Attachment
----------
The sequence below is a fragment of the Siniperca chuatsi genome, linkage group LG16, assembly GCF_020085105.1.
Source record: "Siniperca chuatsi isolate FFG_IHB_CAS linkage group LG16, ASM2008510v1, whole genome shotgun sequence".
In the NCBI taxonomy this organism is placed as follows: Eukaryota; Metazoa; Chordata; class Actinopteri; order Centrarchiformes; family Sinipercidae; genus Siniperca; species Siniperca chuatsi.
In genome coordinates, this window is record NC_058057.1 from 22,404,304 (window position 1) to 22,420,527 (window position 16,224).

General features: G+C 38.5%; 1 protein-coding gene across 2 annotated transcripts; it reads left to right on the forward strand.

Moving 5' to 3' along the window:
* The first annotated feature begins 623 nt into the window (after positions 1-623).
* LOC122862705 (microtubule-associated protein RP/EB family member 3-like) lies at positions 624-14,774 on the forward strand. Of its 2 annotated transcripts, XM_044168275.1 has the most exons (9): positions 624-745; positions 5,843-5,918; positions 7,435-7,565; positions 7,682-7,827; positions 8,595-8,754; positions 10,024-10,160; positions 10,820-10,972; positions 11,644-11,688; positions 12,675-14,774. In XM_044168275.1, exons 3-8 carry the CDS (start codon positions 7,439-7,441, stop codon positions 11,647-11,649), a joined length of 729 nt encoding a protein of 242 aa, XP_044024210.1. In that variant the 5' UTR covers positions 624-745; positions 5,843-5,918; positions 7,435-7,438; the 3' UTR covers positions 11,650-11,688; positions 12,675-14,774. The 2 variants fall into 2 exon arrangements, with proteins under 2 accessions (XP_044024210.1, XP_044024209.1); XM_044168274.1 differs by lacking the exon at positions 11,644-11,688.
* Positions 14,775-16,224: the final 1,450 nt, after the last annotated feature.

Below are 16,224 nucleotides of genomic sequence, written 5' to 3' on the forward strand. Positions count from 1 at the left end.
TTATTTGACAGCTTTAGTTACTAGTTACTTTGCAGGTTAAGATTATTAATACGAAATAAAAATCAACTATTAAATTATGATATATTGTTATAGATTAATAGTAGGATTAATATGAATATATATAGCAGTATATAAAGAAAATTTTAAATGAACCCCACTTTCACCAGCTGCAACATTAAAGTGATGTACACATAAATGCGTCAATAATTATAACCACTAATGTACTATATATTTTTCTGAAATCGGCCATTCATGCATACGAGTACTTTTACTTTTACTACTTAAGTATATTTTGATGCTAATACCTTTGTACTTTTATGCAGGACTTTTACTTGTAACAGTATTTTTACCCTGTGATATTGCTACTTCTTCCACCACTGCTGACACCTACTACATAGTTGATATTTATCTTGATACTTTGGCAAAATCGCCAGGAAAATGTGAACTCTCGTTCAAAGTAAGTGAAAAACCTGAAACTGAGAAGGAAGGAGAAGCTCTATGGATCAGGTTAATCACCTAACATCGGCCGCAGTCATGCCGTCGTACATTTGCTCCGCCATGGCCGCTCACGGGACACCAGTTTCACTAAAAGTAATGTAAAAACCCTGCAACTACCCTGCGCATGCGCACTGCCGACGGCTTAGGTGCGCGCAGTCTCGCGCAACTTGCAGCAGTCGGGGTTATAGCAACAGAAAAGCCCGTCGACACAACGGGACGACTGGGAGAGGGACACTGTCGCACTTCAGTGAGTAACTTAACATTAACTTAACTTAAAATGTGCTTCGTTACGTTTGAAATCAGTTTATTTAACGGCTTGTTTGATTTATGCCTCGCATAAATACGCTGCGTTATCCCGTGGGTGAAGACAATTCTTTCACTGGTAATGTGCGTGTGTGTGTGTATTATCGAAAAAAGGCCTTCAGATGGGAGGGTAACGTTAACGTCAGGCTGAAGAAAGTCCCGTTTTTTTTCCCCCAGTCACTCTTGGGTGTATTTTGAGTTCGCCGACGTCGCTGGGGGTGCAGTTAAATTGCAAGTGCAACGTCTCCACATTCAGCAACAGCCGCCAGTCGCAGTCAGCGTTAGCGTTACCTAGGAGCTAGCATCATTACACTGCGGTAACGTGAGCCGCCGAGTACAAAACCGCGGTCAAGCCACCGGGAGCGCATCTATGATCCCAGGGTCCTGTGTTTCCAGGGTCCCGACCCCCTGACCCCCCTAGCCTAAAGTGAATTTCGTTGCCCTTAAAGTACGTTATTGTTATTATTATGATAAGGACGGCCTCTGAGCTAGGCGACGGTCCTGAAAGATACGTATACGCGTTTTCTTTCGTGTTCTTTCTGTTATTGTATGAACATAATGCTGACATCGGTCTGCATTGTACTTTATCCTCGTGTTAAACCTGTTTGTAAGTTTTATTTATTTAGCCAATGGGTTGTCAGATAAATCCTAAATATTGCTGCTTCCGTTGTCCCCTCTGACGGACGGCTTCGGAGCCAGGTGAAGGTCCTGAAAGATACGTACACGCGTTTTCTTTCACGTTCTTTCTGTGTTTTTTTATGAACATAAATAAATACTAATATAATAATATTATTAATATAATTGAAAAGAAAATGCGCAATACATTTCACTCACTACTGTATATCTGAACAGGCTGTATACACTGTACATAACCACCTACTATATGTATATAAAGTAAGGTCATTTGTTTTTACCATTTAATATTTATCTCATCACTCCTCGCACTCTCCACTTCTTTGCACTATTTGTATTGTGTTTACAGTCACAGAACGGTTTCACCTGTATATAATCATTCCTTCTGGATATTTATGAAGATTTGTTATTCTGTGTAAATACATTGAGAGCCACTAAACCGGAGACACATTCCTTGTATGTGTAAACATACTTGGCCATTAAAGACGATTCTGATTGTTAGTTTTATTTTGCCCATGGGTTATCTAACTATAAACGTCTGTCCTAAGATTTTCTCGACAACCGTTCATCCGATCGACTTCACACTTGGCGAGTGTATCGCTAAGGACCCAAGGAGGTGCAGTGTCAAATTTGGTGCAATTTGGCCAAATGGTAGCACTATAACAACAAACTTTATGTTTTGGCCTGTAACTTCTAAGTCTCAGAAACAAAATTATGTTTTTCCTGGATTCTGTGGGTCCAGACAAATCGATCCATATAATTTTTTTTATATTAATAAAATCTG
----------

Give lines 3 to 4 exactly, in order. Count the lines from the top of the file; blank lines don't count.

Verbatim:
In the NCBI taxonomy this organism is placed as follows: Eukaryota; Metazoa; Chordata; class Actinopteri; order Centrarchiformes; family Sinipercidae; genus Siniperca; species Siniperca chuatsi.
In genome coordinates, this window is record NC_058057.1 from 22,404,304 (window position 1) to 22,420,527 (window position 16,224).